Dropping Your Price...Too Late
If you start out with a high sales price, then drop it later -- your house is "old news." You will never be able to recapture that flurry of initial activity you would have had with a realistic price. Your house could take longer to sell.
Even if you do successfully sell at an above market price to an uninformed buyer, your buyer will need a mortgage. The mortgage lender requires an appraisal. If comparable sales for the last six months and current market conditions do not support your sales price, the house won’t appraise. Your deal falls apart. Of course, you can always attempt to renegotiate the price, but only if the buyer is willing to listen.
Your house could go "back on the market."
Once your home has fallen out of escrow or sits on the market awhile, it is harder to get a good offer. Potential buyers will think you might be getting desperate, so they will make lower offers. By overpricing your home in the beginning, you could actually end up settling for a lower price than you would have normally received.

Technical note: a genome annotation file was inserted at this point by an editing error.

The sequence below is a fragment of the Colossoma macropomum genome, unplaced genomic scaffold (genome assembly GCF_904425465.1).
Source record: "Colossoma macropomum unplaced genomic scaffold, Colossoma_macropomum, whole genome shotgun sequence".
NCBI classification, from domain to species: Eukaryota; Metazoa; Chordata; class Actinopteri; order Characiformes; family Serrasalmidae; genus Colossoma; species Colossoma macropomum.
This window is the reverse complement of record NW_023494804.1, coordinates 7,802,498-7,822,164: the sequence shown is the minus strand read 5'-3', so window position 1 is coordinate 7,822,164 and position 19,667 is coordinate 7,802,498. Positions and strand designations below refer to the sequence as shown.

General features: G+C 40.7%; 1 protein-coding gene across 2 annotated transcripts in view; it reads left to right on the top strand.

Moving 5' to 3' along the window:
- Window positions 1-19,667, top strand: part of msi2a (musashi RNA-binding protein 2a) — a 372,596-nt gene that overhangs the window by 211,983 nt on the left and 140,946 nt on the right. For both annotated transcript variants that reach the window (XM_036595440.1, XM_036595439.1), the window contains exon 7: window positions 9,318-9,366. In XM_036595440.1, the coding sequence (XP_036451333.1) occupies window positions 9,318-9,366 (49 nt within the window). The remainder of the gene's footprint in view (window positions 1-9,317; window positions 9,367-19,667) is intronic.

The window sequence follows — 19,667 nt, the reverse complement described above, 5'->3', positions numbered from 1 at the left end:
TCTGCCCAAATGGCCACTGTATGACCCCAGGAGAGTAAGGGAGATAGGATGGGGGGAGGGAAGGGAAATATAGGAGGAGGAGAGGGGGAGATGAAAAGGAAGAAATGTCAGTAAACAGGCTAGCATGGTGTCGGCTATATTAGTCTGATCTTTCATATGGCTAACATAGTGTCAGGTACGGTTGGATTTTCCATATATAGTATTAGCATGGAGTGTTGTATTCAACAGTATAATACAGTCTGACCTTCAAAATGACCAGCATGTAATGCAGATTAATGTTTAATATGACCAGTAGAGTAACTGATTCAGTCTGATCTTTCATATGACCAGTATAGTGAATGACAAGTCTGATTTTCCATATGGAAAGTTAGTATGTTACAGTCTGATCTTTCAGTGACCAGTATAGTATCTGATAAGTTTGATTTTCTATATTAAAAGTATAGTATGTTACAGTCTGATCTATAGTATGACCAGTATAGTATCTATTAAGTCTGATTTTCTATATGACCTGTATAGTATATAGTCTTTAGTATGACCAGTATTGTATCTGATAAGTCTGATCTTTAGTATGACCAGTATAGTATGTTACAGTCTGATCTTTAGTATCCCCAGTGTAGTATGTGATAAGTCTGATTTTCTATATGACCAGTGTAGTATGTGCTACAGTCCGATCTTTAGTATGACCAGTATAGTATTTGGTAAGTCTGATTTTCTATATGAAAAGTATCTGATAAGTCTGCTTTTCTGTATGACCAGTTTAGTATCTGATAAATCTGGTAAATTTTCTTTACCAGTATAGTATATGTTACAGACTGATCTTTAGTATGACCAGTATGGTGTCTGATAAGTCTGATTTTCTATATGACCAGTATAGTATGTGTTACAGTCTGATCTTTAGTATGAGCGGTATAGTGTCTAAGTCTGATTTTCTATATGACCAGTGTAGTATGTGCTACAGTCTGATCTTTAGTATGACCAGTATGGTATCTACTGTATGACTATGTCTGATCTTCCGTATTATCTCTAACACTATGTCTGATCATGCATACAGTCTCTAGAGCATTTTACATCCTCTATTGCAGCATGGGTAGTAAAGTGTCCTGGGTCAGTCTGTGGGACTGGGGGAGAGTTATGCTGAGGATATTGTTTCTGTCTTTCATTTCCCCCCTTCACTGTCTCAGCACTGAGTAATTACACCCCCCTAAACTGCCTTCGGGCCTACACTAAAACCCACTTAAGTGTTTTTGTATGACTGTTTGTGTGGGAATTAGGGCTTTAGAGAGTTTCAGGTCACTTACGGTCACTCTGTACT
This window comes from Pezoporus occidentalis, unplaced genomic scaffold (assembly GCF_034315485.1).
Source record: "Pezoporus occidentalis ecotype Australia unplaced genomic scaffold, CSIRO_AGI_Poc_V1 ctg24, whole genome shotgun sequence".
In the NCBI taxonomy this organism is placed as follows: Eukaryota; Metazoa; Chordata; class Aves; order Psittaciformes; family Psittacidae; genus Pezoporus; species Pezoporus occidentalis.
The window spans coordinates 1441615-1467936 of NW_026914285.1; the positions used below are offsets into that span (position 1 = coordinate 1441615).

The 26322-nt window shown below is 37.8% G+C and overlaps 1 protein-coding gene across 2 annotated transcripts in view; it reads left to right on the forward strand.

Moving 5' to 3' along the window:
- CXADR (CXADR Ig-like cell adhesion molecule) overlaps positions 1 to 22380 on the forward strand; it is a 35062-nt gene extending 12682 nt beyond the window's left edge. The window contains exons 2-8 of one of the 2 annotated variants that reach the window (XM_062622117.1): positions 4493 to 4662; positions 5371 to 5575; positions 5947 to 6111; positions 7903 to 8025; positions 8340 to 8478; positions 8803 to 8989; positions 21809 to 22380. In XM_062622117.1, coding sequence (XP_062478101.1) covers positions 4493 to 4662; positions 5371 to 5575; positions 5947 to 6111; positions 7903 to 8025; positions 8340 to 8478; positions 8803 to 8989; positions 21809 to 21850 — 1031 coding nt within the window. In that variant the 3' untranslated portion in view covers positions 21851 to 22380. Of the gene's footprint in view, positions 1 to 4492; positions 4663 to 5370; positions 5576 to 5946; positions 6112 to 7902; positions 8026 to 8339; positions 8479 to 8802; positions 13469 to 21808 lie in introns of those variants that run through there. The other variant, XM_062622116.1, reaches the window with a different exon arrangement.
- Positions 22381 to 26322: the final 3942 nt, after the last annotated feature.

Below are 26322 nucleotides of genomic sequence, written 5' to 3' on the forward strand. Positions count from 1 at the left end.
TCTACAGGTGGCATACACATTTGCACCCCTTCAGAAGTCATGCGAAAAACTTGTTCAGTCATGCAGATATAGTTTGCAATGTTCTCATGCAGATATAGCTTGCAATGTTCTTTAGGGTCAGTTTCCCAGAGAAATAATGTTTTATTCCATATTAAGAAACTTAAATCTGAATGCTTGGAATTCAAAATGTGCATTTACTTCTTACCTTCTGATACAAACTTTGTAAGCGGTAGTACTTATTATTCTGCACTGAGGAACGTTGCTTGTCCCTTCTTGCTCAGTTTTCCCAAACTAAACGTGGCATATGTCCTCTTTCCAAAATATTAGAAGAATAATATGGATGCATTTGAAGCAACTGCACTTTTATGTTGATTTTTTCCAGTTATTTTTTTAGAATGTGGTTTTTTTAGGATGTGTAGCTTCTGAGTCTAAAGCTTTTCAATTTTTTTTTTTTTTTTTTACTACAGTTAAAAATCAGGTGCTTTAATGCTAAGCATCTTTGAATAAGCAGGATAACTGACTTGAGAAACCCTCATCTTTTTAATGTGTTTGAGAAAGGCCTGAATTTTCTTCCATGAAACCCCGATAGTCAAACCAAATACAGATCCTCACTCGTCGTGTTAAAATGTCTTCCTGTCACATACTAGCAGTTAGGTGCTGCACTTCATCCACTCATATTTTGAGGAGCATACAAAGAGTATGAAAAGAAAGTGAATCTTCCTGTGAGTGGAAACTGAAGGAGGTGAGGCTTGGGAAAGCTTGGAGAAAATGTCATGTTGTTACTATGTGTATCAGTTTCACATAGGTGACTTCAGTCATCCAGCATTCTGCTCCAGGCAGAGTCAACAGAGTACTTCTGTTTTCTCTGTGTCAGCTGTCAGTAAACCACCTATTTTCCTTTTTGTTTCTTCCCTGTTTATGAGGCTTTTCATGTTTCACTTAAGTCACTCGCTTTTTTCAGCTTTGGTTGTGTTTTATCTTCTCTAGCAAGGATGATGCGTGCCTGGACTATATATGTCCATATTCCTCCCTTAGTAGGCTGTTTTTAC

Realtors Talk to Each Other
If you start out with a sales price that is too high, there is a high likelihood you interviewed other agents. They didn't get the listing, of course. They got "aced out" by someone telling you what you wanted to hear.
If your listing agent routinely engages in "buying" listings, he has probably aced out scores of other agents in the same way. Being human, Realtors talk to each other. If they don’t like your listing agent, not as many of them will be showing your home.
In short, you may have ended up with an agent who was good at selling you , but not good at selling your house . And you’re going to pay them a commission for it.
It is human nature for you to want the highest price for your home. However, when you choose the agent who promises what you want to hear, it often leads to stress and frustration. Most of the time, it will take you longer to sell your home. Possibly, you will end up selling at a lower price instead.
Or maybe as a result of reading this article, you will choose one of the "good" Realtors in the first place. They are out there, you know.
copyright 2000 by Terry Light and RealEstate ABC, revised 2002
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